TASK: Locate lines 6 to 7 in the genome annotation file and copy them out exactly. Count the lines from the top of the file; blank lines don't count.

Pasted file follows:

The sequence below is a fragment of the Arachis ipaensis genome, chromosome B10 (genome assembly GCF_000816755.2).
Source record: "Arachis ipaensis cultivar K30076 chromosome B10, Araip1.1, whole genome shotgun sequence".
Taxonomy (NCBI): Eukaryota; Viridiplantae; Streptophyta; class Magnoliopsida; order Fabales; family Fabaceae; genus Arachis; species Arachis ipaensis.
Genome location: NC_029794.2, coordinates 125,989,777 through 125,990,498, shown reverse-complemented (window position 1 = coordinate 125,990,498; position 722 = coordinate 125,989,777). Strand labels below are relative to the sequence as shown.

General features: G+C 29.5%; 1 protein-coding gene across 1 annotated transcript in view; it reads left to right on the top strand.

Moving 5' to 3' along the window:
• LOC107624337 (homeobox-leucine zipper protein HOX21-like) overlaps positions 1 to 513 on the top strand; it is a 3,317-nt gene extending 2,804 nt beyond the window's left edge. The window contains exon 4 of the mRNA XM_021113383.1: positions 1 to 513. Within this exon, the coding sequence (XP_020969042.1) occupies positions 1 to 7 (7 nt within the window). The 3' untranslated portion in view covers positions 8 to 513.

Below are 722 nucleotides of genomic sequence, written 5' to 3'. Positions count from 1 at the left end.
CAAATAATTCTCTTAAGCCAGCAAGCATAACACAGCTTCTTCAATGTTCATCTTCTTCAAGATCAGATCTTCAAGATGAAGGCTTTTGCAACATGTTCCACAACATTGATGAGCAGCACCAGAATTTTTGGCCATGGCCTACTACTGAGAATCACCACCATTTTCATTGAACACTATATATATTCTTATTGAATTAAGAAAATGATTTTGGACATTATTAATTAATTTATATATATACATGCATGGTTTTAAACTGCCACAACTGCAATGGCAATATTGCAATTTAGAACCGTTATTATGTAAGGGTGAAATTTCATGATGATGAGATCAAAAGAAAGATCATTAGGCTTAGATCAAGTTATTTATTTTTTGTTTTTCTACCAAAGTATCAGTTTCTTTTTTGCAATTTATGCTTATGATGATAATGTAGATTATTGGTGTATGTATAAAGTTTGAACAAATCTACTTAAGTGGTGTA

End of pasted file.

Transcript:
Moving 5' to 3' along the window:
• LOC107624337 (homeobox-leucine zipper protein HOX21-like) overlaps positions 1 to 513 on the top strand; it is a 3,317-nt gene extending 2,804 nt beyond the window's left edge. The window contains exon 4 of the mRNA XM_021113383.1: positions 1 to 513. Within this exon, the coding sequence (XP_020969042.1) occupies positions 1 to 7 (7 nt within the window). The 3' untranslated portion in view covers positions 8 to 513.